An occasional correspondent writes
Gaining admission to elite colleges is hard, and seems to be getting harder.
Applicants who are not flat-out brilliant compete against a large pool of very very well-prepared youngsters. The standard expectations of academics, sports, and (now) community service are demanding, and keep getting more so.
But suppose one wanted to do an end-run around all that, and get a high-quality education that has real credibility without the Ivy League death march. What would you recommend?
My own thinking is that it might make sense to go off and do something else after high school, so that when you do apply to college, you are not in the same "bucket" as all the prepped-to-the-hilt highschoolers. Military service, perhaps.
I’d start by asking what the goal is. Phrases like “high-quality education” and “real credibility” can mean a lot of different things. And I’d focus less on making the student unusual than on finding the right fit for the student.
It’s true that some high schools have developed high-pressure cultures in which students are put through paces that most of us would find ridiculous, all to avoid the shame of being relegated to a “safety school.” Most of the New York Times articles about the competition to “get into college” take those schools as the frame of reference. They have to; the entire conceit wouldn’t make sense if it were about getting into an open-admissions institution.
To oversimplify, I’ll read “high-quality education” to refer to student learning, and “real credibility” to refer to market value. (In this case, “market value” refers to graduate and professional schools, as well as employers.) The two don’t always go together, which is a blessing and a curse.
It’s a blessing, in that you can find “bargains” and unusual fits that make sense for a particular student. It’s a curse, in that the student may subsequently still need to prove more, and may have a harder time with the first hurdle. After the first hurdle, though, the exchange value of the high-toned undergraduate degree wanes pretty quickly.
For the intelligent high school student who isn’t quite as good at application-padding as the rest, honors programs at state or community colleges can be excellent options. Honors programs usually provide talented and driven peers, dedicated faculty, small classes, and some level of cachet, and they do it all at public tuition levels. Many of them have strong “feeder” relationships with schools at the next level up, so you can pay less upfront and still finish with the high-toned degree.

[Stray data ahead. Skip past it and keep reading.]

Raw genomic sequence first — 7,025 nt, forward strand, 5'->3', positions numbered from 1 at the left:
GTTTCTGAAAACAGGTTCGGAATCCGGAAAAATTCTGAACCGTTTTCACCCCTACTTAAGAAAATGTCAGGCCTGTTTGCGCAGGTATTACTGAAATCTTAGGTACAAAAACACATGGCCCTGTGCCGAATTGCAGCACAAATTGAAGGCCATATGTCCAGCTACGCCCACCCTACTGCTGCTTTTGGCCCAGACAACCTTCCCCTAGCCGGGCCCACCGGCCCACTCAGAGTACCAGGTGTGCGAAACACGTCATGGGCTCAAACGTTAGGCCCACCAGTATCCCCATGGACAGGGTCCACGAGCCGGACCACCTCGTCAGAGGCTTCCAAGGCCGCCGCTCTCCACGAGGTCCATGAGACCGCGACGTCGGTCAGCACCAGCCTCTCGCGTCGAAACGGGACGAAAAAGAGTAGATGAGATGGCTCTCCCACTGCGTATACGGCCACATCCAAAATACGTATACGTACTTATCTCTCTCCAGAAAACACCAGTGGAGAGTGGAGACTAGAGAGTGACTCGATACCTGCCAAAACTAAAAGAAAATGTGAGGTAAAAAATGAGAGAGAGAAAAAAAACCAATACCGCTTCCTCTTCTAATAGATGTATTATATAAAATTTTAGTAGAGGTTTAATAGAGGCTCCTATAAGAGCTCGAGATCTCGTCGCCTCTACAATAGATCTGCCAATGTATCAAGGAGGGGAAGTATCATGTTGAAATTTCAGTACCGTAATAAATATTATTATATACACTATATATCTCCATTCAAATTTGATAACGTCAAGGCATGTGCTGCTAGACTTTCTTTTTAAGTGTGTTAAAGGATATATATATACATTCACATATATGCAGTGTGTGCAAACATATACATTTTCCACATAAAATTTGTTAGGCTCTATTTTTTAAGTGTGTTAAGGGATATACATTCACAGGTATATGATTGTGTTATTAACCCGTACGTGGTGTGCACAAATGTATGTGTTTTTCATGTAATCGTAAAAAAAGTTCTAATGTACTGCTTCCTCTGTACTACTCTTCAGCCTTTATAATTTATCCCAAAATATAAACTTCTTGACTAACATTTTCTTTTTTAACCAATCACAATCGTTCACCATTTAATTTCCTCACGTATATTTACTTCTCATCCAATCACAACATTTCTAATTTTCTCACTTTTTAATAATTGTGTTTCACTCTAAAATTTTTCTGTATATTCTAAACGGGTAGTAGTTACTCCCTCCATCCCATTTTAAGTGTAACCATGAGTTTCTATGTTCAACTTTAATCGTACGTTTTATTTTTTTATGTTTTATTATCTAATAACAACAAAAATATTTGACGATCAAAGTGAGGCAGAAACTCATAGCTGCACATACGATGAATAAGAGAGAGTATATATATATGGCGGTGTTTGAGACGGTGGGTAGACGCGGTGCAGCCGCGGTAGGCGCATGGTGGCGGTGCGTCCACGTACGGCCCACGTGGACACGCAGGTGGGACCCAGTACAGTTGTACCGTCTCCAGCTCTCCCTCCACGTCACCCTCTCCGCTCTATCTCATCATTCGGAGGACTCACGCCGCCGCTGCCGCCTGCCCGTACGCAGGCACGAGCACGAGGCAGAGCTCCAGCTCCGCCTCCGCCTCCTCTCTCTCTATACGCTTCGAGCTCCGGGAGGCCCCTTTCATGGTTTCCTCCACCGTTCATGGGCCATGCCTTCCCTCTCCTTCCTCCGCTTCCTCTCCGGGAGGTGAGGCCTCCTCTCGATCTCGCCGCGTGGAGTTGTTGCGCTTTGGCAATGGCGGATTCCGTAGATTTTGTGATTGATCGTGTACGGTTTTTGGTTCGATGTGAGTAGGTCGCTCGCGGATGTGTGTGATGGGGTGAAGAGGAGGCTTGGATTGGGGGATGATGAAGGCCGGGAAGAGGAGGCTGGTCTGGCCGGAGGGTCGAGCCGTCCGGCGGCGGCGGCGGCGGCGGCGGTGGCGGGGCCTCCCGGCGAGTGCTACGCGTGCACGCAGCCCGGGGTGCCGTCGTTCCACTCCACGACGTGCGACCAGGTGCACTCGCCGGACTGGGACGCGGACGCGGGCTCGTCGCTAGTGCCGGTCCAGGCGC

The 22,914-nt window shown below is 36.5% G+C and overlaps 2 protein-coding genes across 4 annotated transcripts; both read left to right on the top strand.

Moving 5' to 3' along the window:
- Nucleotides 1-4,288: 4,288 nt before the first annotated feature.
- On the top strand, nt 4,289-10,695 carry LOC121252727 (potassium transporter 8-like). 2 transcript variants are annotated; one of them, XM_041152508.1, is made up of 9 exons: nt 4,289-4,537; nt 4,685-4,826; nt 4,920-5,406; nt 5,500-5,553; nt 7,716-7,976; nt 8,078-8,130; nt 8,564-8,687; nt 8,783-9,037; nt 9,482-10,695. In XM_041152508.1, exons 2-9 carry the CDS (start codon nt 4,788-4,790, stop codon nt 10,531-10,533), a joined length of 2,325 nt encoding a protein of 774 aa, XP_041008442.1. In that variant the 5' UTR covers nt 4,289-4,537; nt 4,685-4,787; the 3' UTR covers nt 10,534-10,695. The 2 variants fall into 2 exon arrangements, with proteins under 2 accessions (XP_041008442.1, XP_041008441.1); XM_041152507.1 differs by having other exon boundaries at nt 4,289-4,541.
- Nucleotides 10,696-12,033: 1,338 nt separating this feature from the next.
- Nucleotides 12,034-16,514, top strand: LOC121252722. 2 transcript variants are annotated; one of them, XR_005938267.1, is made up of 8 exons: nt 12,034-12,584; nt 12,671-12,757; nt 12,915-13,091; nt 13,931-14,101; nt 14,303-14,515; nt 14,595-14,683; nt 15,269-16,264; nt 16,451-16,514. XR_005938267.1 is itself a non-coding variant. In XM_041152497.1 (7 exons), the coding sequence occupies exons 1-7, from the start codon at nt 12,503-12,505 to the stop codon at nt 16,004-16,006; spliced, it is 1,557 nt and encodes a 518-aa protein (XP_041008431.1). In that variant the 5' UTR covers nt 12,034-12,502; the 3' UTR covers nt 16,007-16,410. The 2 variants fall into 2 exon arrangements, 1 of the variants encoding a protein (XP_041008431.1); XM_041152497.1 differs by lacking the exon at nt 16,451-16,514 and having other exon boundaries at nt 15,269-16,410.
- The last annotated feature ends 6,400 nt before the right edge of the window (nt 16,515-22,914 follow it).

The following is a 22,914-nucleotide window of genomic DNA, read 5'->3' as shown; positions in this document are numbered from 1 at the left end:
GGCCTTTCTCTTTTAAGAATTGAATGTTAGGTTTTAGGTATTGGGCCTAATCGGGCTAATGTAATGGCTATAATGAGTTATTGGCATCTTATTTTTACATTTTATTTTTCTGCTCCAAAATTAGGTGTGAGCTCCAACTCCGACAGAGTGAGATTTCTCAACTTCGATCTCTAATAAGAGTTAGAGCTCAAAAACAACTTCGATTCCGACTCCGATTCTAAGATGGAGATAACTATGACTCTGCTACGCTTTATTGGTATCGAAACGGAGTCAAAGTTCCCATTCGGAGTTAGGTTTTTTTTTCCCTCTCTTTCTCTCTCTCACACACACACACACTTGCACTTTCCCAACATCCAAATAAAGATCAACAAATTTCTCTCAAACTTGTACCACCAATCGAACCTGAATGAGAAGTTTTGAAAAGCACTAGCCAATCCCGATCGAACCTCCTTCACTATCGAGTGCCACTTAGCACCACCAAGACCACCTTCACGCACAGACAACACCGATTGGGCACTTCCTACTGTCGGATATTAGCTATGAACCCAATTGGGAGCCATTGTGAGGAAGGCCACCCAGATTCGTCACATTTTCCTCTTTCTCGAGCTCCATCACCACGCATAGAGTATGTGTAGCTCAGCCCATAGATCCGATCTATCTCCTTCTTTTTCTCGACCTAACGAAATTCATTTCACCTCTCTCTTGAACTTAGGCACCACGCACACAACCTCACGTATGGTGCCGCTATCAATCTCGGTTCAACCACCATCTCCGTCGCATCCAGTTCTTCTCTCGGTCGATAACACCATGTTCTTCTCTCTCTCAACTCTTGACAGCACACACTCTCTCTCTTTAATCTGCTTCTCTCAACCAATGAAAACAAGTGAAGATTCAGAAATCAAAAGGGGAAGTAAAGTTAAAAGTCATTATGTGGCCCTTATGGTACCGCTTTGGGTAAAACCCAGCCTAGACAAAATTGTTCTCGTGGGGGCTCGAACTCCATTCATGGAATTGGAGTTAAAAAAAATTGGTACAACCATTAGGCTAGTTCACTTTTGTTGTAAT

In other cases, the issue is finding the school with the right specialization. We usually apply that kind of analysis to graduate institutions, but it’s not out of place for undergrads, either. For a student with a specific curricular interest, the right school may not be the one that’s generally considered more impressive. Middlebury is generally considered a notch below Swarthmore, for instance, but if you want to focus on languages, Middlebury is the better choice. (That was true decades ago, anyway. I don’t know if it still is.)
Treating military service as a form of application padding strikes me as risky. If you want to serve in the military for its own sake, by all means, do. But if you’re using it instrumentally, I’d advise thinking hard about what it actually entails. Tours of duty are simply not comparable to serving as secretary of the Spanish club. Using the former to avoid the latter suggests a certain lack of perspective. It’s possible to treat extracurriculars lightly in a way that it just isn’t with military service. And the way we treat our veterans casts serious doubt on the effectiveness of military service as a means of upward mobility. I wouldn’t treat it as an “end-run.” It’s much too serious for that.
The question of the exchange-value of the degree is tougher. Here, there’s no substitute for homework. If your ultimate goal involves a graduate or professional degree, what is the college’s track record as a feeder? (If you’re starting at a community college, what’s its record as a feeder to desirable four-year colleges?) If your goal is to work in a particular field, what’s the college’s track record placing graduates in that field?
The good news is that choosing a college is more like choosing a car than choosing a mate. Some cars will suit your needs better than others, but many different ones will get you where you want to go.
Wise and worldly readers, what do you think? Is there a better strategy?
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